Colorado students help push law abolishing 'free speech zones'
Colorado has officially approved legislation prohibiting public universities from restricting student expression to a designated “free speech zone” on campus.
According to The Denver Post, Democratic Governor John Hickenlooper signed Senate Bill 62 into law Tuesday following its passage with overwhelming bipartisan support in both the Colorado House and Senate.
“Once we limit free speech to a zone, we indicate...that free speech does not exist anywhere beyond that zone.”
The law prohibits the creation of any university rules restricting free speech and gives students the right to sue if they feel their First Amendment rights have been violated, allowing them to recover attorney’s fees and court costs, but not additional monetary damages.
The bill also carves out the standard exception for “reasonable time, place, and manner” restrictions on campus speech, which primarily involve ensuring that demonstrations do not disrupt a school’s academic mission by interfering with classes or studies.
“Once we limit free speech to a zone, we indicate to our students that free speech does not exist anywhere beyond that zone,” declared Republican State Sen. Tim Neville, who co-sponsored the bill. “That is not the message we want to send to future generations about our core values.”
Marcus Fotenos, President of External Affairs for the University of Colorado Boulder Student Government, was instrumental in Senate Bill 62’s success, having authored a student government bill last July affirming support for free speech at the school.
Following the bill’s unanimous approval, Fotenos and other CU Boulder students began working with state legislators to craft a state law building on that effort, using legislation passed by Arizona in 2016 as a starting point.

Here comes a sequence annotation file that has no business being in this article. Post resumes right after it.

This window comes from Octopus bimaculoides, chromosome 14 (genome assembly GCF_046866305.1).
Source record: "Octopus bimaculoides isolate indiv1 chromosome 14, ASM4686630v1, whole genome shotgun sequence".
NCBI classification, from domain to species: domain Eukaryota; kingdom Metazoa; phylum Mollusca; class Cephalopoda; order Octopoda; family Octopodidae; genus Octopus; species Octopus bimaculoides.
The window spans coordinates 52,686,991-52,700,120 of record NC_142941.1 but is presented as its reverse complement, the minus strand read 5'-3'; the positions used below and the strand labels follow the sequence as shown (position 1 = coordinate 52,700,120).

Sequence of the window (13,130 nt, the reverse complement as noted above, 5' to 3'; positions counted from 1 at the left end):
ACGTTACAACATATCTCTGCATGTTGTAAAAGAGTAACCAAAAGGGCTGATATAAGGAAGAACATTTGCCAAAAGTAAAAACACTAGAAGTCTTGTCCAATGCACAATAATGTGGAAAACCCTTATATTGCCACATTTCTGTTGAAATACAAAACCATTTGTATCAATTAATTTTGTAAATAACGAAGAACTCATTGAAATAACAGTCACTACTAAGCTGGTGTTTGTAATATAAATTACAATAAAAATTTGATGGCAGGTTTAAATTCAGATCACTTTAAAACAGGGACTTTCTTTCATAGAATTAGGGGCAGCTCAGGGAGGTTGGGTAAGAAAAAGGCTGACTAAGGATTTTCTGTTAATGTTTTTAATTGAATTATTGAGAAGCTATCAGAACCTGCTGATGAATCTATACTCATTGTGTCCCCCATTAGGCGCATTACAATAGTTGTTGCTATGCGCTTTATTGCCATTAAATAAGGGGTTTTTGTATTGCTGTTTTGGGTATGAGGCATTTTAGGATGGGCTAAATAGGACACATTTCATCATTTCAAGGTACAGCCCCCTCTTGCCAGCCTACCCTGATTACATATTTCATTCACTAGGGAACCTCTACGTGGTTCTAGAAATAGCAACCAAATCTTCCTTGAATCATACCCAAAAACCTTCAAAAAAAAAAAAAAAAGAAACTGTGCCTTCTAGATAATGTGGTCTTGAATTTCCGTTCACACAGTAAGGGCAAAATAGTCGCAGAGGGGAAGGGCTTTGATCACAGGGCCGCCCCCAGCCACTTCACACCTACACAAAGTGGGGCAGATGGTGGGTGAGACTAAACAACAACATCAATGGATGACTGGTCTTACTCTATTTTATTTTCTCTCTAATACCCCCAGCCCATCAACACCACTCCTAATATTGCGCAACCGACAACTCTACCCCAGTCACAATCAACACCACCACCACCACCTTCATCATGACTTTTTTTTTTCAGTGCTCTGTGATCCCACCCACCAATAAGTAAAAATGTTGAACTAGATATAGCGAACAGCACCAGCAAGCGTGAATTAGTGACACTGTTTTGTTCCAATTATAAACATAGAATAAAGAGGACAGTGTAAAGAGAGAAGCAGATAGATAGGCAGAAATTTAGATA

Fotenos explained that on the Boulder campus, the now-defunct free speech zone policy was often “loosely enforced,” allowing administrators to overlook certain violations while punishing others.
“This bill will hold Colorado institutions of higher education accountable and ensure that students' First Amendment rights are not confined to a specific location,” he told Campus Reform. “It additionally opens up the campuses to allow students to collect petition signatures for ballot measures and engage in the democratic process without the fear of selective enforcement and repercussions.”
“It is important for there to be student buy-in in any efforts that take place since we are the ones who are directly impacted by any policy change,” Fotenos added in reference to free speech advocacy efforts around the country. “What I learned in working with the Colorado General Assembly is that state lawmakers do care about what students have to say and they want to support us in our causes. To get rid of 'free speech' zones nationwide, it is going to take students to stand up and say that 'enough is enough' and start to push back against administrations.”
To that end, he urged fellow college students around the nation to reach out to him if they are interested in spearheading free speech efforts in their states, assuring them that while “the fight for free speech is tiresome and often seems impossible...all of the long nights and meetings are worth it when the bill gets signed into law.”
According to the Foundation for Individual Rights in Education (FIRE), approximately one-in-six of America’s top universities currently has free speech zones, though Colorado has now joined Virginia, Missouri, and Arizona in banning the practice on public college and university campuses.
Similar efforts are currently underway in several other states, including Kentucky, Tennessee, and North Carolina.
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